By David Hunter
Dubai – Fujairah 179km
The race begins with a potentially hazardous trip through the desert. It’s the first time the race has travelled the whole stretch between Dubai and Fujairah. If the wind blows, this could create havoc.
Looking at the forecast, the wind will be a cross/tailwind for most of the stage. It is due to reach 13mph, so not too strong. It doesn’t look like we’ll get echelons, but the sprinters will still be worried.
You can see that the road gently rises for around 30km, with a couple of short, sharp kick-ups. This is a good point to attack, but I would only expect the local teams to use that strategy. The downhill run to Fujairah will make it nice and easy to catch any breakaway. This is a sprint and we have plenty of sprinters.
All the talk is Kittel v Cavendish. Time to look at the sprint trains:-
Dimension Data – Brammeier, Eisel, Renshaw, Cavendish.
Etixx – Tony Martin, Wisniowski, Sabatini, Trentin, Kittel.
There is some speculation about the role of Matteo Trentin. If it was me, I would have him at number 2. He has started the season well and has experience of working in the Cavendish sprint train. I remember him riding at 3, back in the 2013 Tour de France. Sabatini has proven that he isn’t fast enough to ride in that position, so I expect them to put Trentin in there.
Sabatini riding at 3 gives Dimension Data a chance. Cavendish and Renshaw haven spent a season riding behind the Italian, they know his strengths and weaknesses. At times, he does lack the top-end speed required to fill that spot. That gives DD an opportunity. If they stay behind Etixx until that point, Eisel has the power to get beyond them. Once there, Renshaw is faster than Trentin. If Cavendish is going to win the sprint, he needs to start in-front of Kittel and make Marcel come round him. They need to time their attack to perfection as their train isn’t as strong as Etixx.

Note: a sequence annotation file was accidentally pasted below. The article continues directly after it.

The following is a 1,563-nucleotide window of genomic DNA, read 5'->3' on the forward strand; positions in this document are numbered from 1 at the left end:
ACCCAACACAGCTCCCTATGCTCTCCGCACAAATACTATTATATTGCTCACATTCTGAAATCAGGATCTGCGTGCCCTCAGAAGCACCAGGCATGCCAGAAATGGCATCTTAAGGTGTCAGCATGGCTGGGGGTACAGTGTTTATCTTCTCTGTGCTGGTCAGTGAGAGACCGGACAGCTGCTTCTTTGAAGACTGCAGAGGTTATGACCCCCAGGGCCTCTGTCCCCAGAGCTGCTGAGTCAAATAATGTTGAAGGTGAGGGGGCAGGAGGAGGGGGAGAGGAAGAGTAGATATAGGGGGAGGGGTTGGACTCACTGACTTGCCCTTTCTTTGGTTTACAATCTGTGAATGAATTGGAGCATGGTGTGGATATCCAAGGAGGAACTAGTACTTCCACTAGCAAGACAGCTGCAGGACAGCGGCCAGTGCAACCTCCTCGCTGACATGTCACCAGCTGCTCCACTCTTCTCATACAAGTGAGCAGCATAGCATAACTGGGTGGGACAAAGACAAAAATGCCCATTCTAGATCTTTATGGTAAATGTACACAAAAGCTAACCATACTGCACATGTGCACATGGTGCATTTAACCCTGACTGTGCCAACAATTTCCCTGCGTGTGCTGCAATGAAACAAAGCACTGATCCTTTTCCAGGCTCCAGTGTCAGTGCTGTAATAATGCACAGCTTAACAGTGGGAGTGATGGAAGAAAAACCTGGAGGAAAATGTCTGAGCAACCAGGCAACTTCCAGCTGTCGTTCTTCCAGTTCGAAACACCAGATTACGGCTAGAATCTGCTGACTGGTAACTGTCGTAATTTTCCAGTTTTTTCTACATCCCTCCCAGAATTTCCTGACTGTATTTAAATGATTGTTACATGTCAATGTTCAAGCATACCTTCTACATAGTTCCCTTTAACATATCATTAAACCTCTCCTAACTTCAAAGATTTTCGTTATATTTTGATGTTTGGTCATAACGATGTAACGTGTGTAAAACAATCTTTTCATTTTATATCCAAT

Cavendish has just spent some time in Australia, for the Cadel Evans race. He then flew to Dubai and will have to contend with some jet lag. Not ideal preparation for a bike race, but I’m sure he’ll cope. Renshaw has already hit some form, he is crucial to Cav’s chances of success.
It looks like Etixx are throwing everything they have behind Kittel. A good start to the year will be huge for him. The team is one long sprint train, he’ll take a lot of confidence from that. Marcel will need to change his riding style. There will be no more riding at the back of the bunch. Etixx will not tolerate such foolish behaviour. Marcel will be told what to do and when to do it. Given the freedom he had at Giant, I think he’ll actually enjoy this.
Hoping to spoil the Cav/Kittel party will be Guardini, Viviani, Nizzolo, Modolo and Lobato. 4 Italians and 1 Spaniard, it sounds like the start to a bad joke! Of these riders, Nizzolo will have the best train. After already achieving two podiums in the TDU, he arrives with Coledan, Stuyven and Van Poppel. If they really need it, they can also pull Cancellara into the lead-out. If they do, Trek will hit the front with 3km to go. It would be great to see a drag race between Cancellara and Tony Martin!
Viviani is a quick sprinter, and one who has a good record against Cavendish. He will have Ben Swift here to help, but it’s not always enough for Elia. I do underestimate him a lot, but I just can’t see him beating the big 2!
Lobato looked way off the pace in Australia, I doubt he’s found his sprinting legs just yet. Modolo and Guardini both start their season here and are also in a state of transition with their lead-out trains.
Looking to try and break into the top 5 will be Michael Kolar and Andrea Palini. Both have a chance, but need a large slice of luck.
The big man is back, Marcel Kittel for the win. His lead-out train looks very strong.
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